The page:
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> > I put a document generator in Doris (selfdoc.lua in 
> doris/src). I'm trying
> > to document version 0.5 for release fairly soon. It 
> "inverts" the code thats
> > commented "--!" and executes it to generate the docs. It 
> also generates an
> > index, has groups, nice fomatting :-) . May be useful?
> It certainly looks interesting. I'd be interested to hear 
> other people's 
> opinions, as I've not used *Doc systems much.

I've used Doxygen, which I think is great, does everything you need. I
looked into writing a parser or convertor for Doxygen but too much hassle
(ie. quicker to just write on in Lua) and formatting not quite right for
Lua. I think you just need simple groups and items in groups for Lua docs as
Lua usage is pretty open ended.

I put up an example of the output:

> This one is > flexible, and 
> makes good use of Lua's lightweight string/table syntax, but 
> I'm wondering > if it's too flexible (i.e. confusing)

Ah. I set out to add "formatters" so that you could render your document in
HTML, Latex, PS etc. But as always, time ran out and I only need HTML. So it
could probably be simplified significantly, unless people want other
formats. Actually, selfdoc got its name because I was going to include the
document generator with doris. ie. you do "doris -html -doc all" and it
generates a set of docs in the appropriate format. I dont think the docs
included would have occupied that much space, and if something like upx is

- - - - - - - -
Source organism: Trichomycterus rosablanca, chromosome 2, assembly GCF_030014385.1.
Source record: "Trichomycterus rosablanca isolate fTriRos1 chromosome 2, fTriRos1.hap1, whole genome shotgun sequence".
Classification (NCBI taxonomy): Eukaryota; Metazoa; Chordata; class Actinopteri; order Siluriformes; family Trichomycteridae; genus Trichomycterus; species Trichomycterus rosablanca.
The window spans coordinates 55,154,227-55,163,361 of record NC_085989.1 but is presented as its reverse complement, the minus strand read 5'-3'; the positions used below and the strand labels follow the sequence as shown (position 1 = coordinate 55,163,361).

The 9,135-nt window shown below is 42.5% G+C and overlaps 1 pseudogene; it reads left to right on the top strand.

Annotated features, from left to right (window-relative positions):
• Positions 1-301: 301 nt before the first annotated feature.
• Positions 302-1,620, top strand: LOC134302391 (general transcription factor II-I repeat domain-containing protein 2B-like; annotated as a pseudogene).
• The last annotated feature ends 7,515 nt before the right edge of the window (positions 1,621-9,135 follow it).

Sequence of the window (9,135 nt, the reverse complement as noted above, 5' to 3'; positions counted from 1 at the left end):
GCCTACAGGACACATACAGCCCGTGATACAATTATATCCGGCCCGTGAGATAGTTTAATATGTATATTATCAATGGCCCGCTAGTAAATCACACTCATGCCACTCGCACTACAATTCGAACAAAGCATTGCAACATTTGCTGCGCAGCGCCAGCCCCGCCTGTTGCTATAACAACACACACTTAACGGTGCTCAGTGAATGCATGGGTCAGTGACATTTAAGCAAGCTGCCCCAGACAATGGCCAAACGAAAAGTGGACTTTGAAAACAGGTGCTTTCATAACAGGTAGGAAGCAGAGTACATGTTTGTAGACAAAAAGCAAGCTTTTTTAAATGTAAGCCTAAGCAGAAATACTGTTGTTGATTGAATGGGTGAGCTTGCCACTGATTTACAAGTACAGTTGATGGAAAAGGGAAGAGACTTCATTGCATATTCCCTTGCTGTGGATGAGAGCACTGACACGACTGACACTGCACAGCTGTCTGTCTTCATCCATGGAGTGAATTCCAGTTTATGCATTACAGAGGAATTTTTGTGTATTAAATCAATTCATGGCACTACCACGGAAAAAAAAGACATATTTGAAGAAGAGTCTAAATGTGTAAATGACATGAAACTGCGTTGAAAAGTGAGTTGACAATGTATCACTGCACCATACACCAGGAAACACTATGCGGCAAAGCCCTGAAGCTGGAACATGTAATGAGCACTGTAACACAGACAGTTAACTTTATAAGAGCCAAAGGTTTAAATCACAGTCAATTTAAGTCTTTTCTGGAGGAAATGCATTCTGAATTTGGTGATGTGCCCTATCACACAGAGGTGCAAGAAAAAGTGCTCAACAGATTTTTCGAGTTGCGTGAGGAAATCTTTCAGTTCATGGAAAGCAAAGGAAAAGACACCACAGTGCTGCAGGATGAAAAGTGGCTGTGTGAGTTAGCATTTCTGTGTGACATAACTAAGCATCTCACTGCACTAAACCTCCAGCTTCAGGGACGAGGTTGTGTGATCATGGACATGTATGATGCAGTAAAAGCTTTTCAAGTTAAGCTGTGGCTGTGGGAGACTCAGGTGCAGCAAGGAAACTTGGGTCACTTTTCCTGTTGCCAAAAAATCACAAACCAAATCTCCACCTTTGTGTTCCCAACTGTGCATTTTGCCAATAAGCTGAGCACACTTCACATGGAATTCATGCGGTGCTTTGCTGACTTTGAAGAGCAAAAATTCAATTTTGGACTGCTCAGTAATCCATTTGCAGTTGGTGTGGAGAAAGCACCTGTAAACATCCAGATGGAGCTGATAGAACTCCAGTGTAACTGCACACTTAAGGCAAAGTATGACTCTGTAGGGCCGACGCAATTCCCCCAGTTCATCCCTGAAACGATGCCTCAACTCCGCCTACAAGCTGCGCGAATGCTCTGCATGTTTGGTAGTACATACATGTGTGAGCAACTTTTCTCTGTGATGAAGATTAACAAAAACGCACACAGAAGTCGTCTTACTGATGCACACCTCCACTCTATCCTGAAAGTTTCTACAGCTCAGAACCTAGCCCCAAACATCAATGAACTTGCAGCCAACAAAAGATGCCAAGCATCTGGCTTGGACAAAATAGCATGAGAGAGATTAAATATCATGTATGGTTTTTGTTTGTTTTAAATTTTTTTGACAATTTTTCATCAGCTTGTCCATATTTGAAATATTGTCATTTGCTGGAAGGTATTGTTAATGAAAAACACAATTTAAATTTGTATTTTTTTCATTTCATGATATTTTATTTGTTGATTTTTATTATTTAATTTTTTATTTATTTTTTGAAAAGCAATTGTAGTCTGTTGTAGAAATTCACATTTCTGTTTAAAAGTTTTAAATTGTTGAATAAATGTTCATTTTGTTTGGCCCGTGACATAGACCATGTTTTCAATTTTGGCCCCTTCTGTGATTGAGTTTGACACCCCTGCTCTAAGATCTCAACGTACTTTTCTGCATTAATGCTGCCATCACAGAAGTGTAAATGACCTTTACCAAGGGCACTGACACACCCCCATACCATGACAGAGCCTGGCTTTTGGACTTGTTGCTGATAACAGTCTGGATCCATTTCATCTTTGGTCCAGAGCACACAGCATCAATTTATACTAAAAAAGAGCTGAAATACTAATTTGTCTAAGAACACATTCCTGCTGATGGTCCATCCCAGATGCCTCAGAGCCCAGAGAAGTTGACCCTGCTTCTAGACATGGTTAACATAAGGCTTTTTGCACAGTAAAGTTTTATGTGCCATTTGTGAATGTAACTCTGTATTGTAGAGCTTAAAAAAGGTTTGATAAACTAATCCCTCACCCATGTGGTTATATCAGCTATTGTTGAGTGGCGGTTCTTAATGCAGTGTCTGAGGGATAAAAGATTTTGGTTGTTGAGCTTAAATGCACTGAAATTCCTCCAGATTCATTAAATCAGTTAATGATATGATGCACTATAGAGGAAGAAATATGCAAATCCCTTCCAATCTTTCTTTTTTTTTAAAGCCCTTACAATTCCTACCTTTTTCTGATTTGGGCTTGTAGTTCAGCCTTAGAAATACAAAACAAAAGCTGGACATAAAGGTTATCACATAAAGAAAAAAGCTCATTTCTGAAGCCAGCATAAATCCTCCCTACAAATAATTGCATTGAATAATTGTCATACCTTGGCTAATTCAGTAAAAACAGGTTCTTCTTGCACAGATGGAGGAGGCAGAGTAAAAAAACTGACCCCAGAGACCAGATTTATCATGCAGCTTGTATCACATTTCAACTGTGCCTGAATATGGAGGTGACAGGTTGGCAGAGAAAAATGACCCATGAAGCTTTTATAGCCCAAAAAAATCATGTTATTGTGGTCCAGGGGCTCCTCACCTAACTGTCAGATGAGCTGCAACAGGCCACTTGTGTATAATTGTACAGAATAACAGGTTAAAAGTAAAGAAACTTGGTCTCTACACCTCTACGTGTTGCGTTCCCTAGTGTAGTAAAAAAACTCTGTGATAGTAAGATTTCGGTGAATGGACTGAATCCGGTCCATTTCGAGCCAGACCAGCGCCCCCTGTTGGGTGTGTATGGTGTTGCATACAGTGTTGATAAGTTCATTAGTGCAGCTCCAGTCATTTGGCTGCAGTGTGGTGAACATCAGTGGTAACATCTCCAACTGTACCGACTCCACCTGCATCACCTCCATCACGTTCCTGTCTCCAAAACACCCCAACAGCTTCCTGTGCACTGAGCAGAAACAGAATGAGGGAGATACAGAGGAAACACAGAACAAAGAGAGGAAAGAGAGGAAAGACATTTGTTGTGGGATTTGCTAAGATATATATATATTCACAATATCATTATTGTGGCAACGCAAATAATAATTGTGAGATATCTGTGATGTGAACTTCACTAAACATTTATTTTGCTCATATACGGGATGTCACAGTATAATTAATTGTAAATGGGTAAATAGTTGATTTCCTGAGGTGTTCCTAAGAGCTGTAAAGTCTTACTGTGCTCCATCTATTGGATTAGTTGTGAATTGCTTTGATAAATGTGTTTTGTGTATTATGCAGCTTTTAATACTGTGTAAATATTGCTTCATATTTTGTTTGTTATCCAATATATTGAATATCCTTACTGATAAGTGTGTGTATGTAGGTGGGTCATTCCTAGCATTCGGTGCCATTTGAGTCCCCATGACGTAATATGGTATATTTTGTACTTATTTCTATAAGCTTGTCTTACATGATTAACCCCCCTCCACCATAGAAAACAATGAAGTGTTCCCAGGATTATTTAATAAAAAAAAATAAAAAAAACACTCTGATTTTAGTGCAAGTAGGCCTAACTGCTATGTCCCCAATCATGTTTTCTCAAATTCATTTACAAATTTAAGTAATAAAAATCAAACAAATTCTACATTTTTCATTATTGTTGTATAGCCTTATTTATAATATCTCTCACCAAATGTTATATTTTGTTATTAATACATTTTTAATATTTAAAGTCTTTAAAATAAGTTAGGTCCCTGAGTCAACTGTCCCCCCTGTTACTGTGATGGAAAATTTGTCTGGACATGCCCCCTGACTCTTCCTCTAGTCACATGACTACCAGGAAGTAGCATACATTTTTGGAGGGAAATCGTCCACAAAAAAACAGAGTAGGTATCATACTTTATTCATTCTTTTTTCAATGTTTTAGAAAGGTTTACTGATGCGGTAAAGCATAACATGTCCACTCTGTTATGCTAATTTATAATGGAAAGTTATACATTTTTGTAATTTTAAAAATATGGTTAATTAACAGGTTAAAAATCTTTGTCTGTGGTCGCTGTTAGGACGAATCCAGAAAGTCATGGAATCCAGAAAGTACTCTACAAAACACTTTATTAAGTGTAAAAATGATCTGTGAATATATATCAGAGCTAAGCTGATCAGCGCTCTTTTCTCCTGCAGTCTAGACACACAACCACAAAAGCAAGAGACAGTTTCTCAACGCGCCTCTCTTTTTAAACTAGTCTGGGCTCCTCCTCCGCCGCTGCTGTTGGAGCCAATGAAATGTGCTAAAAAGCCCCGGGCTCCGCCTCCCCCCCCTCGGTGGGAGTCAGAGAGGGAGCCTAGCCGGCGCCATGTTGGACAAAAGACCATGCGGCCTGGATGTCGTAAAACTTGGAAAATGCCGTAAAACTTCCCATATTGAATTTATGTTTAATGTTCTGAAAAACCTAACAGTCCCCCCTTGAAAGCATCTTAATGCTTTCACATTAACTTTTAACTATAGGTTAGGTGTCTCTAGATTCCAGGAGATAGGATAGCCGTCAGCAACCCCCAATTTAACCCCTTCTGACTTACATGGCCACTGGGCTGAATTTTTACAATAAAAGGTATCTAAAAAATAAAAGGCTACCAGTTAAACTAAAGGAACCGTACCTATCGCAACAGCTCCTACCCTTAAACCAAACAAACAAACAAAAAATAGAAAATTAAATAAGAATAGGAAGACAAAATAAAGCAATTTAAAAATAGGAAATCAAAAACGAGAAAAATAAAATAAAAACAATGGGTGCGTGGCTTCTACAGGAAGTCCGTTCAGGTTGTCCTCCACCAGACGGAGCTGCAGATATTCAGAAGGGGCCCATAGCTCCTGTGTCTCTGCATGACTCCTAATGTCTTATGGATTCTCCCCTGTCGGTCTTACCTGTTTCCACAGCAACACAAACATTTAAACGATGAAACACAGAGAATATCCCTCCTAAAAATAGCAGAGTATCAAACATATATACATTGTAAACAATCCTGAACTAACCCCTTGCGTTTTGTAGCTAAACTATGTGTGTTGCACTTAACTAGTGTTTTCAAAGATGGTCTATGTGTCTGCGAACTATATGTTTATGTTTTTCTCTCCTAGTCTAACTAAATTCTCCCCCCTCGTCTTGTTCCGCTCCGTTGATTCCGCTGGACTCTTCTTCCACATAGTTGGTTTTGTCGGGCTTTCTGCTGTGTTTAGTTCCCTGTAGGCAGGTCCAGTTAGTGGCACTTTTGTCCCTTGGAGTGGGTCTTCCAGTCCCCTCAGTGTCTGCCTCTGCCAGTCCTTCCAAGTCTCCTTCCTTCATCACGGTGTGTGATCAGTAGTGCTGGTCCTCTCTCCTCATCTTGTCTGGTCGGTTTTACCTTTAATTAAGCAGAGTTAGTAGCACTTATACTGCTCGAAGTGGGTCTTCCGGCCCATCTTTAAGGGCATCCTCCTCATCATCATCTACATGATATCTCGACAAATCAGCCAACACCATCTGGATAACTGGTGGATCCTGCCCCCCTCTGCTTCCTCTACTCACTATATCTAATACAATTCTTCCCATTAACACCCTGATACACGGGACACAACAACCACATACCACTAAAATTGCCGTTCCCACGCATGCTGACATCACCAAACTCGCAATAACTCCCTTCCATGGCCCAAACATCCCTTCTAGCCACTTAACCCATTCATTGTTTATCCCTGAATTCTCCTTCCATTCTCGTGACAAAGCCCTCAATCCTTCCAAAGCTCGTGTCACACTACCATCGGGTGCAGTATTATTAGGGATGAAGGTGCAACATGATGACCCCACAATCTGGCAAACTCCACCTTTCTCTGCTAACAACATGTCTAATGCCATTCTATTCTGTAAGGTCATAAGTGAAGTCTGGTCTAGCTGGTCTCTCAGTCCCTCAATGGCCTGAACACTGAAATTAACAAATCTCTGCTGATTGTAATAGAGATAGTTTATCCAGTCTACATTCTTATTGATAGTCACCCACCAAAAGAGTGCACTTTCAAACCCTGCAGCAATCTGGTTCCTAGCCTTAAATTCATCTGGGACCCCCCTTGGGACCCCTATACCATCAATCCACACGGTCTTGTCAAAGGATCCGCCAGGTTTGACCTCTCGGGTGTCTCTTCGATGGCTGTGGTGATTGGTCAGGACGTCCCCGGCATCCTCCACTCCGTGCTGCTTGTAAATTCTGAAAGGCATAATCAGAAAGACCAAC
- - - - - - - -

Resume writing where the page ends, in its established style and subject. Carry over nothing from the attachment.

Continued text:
used there would only be slight bloat. I suppose the idea is that doris is a
self contained app, you dont need any libraries etc so it can be distributed
stand alone. I decided against this because you really want to distibute
examples with your app, which may also come with data. I guess it could be
adapted to be used either way.

> and whether the syntax is 
> lightweight enough to be reasonably easy to read in an editor.

To save a parsing all the docs are in Lua code. An added advantage of this
might be that you can auto generate docs run from script when the docs are
generated. Not sure how often you'd do this but it might be useful for
including example code. The Lua bit could be substituted for tags, as you
have done but then you have to parse - horses for courses - might be easier
on the eye?

> I can certainly see myself being convinced. I think the main thing it 
> would take is a very simple (and reasonably strict) set of "tags".

"group", "item", "params", "returns", seems to work

> >From the look of your CVS tree you've also looked at and 
> discarded LuaDoc.

I did use it and then development seems to have stopped. I didnt really like
the formatting to be honest, having to included regexp strings, and output
was a little basic.